Reviewed by: Mario Georgiou, December 2005
Published by: Tangent3d and George Kilibarda
Requires: Win98, WinMe, Win2000, WinXP; Pentium VI or faster CPU, nVidia GeForce FX, GeForce 6000 series or ATI Radeon 9000 series, Radeon X series and higher video card
MSRP: US$25.00 (Standard), US$55.00 (Pro)
So you're an artist and one of the biggest frustrations you have is finding a gallery willing to showcase your works. Either that or you're frustrated with the look of your lackluster web presence. Fear no more, because now you can build your own virtual gallery space complete with lighting, walls, frames, couches and other furnishings. You can even allow people to walk around and experience your work in a virtual 3D space. Image armada is an interesting concept, a virtual gallery space which allows you to add your own art, photos and movies. All media on display can have text annotations, web links, music, and voice annotations attached to them. The product is supplied as two components: the Image Armada Builder and the Viewer.
Launching the Image Armada Builder presents you with a choice of gallery spaces to work with. Once loaded into the builder, you're presented with a gallery full of empty white placeholders to which you can add single or multiple artworks and media.
Adding artworks to the gallery models is very easy and there are plenty of options for configuration. Navigating through the gallery is done via the up/down and left/right keys. The scroller on the mouse changes your eye level and the left mouse button allows you to select the Hanging Space (active area) where your art will be added and displayed. The right mouse button will activate a context menu allowing you to add, edit or delete artworks in the hanging space. Supported file types include BMP, JPG, PNG, TGA, MPG, AVI, WMV and ASF. Once images have been added to the gallery space you can save and preview the gallery.
When you're finished, the gallery can be packaged into an executable which can be distributed in what ever manner you see fit. You can even create autorun CDs. The executable is a self-contained gallery and viewer which, although easy to use, may require a little patience to configure correctly.
I found the motion effect when moving through the galleries more than a little annoying. Quite simply, I can do without it. The effect should be configurable so that the motion level can be reduced. The current level of realism is unnecessary. To delve deeper into the creative possibilities, I downloaded several gallery examples. The Graffiti Gallery was by far the best example of how to best use this application. With graffiti art scrawled on brick walls in a quasi inner city environment, it was a great contextual example. I noticed that there were some items which had transparency, but nowhere in the help or documentation could I find out how to use this feature. In the end I realized that all I had to do was save the graphic in TGA format with alpha channels. This should have been documented.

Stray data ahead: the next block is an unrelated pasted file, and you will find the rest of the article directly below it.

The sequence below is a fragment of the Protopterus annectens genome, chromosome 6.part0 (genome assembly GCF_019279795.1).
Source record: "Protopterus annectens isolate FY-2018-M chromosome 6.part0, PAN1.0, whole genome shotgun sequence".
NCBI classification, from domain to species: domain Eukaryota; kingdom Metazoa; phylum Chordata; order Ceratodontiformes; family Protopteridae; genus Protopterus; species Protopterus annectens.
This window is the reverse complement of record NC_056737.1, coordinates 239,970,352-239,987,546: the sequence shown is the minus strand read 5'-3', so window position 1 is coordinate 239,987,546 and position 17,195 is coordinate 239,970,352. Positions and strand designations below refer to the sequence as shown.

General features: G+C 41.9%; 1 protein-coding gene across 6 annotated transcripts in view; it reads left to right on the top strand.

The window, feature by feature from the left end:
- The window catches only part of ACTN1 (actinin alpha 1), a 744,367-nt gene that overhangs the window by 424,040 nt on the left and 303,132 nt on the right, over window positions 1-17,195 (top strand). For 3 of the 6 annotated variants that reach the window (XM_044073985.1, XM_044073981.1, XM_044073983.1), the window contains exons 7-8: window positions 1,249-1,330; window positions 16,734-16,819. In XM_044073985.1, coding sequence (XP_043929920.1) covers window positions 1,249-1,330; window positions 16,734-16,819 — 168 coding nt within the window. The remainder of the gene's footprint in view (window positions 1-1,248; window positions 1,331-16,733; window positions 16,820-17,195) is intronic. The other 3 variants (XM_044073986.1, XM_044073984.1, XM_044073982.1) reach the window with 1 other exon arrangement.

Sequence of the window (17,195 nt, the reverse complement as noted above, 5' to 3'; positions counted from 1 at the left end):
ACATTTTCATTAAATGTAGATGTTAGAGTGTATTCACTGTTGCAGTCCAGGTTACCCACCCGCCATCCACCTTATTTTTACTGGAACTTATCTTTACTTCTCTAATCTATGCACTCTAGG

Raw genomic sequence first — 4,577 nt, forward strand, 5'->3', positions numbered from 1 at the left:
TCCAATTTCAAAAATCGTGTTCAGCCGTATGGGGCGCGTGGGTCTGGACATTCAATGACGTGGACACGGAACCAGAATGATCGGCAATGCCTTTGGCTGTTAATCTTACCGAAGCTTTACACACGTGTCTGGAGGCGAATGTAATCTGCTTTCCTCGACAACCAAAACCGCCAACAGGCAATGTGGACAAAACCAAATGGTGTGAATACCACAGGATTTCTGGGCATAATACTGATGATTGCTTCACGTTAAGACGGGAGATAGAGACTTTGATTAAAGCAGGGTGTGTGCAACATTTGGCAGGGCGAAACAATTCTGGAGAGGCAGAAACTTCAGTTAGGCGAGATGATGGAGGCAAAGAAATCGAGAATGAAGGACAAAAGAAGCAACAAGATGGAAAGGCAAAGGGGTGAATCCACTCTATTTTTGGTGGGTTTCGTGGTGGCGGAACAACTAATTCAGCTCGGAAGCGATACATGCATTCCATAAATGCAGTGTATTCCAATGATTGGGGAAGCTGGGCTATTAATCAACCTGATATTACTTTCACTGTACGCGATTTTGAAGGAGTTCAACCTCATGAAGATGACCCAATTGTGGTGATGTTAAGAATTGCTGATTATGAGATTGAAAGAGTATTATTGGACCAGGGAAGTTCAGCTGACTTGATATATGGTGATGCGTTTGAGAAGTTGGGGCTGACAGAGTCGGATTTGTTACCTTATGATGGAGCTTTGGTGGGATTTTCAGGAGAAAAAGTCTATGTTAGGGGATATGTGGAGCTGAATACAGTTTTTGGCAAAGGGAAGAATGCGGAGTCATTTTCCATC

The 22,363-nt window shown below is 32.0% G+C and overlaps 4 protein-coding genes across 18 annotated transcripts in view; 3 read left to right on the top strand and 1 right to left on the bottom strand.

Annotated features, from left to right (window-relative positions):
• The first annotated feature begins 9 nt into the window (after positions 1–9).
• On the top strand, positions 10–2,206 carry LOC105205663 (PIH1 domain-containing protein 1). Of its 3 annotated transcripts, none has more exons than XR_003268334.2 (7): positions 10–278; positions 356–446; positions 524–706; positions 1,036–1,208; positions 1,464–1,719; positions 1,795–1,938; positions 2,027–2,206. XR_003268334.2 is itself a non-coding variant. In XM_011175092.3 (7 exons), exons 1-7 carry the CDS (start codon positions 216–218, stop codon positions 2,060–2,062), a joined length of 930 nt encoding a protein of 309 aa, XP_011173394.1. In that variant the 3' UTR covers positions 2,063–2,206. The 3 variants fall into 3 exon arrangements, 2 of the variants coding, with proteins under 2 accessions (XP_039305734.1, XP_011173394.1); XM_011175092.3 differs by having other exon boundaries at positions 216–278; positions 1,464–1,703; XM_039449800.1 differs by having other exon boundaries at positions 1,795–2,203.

I was looking forward to trying the drawing styles for the gallery but apparently it was disabled in my version of the software. It seems that I need at least a 9000 series ATI card in my machine—which I happen to have. I found that looking for help was pointless as it only stated what I already knew. Tangent 3D could take a page out of the book of many of the other companies that have made a success of customer support and open a moderated user forum and feedback center. They'll soon find an army of users providing support for this product.
With some work I can see Image Armada turning into an excellent promotional and educational tool. Imagine being able to recreate ancient cities and buildings complete with historically accurate artworks and artifacts and also to be able to provide a soundtrack from which you can learn something about the culture and history of the artwork and artifact and then link to web sites to learn more. Much of this can be done already. All that is missing is an editor for the buildings themselves and an effective interface to add more artifacts. Include the capability to add the equivalent of non-player characters as found in games and models from other packages, and you have a winning combination.
Cons: Some of the models need a little work spatially as the structures sometimes get in the way of the experience. If there was a more advanced modeler available with this tool and better documentation and examples, Image Armada would be a complete solution.The lack of a real gallery layout editor is a little frustrating—it would be nice to be able to design your gallery layout and then add the art. Poor documentation and help. User interface could do with some improvements.
Pros: I like that images gain in detail the closer you get to them. Video and audio support is an excellent feature as is the proximity trigger to activate them. Easy to use and install. Highly configurable. I found Image Armada to be a very interesting concept that with some improvements could be a great concept. Putting the shortfalls aside, I enjoyed reviewing Image Armada and I think I can find plenty of uses for it. Image Armada delivers what it promises. Recommended.
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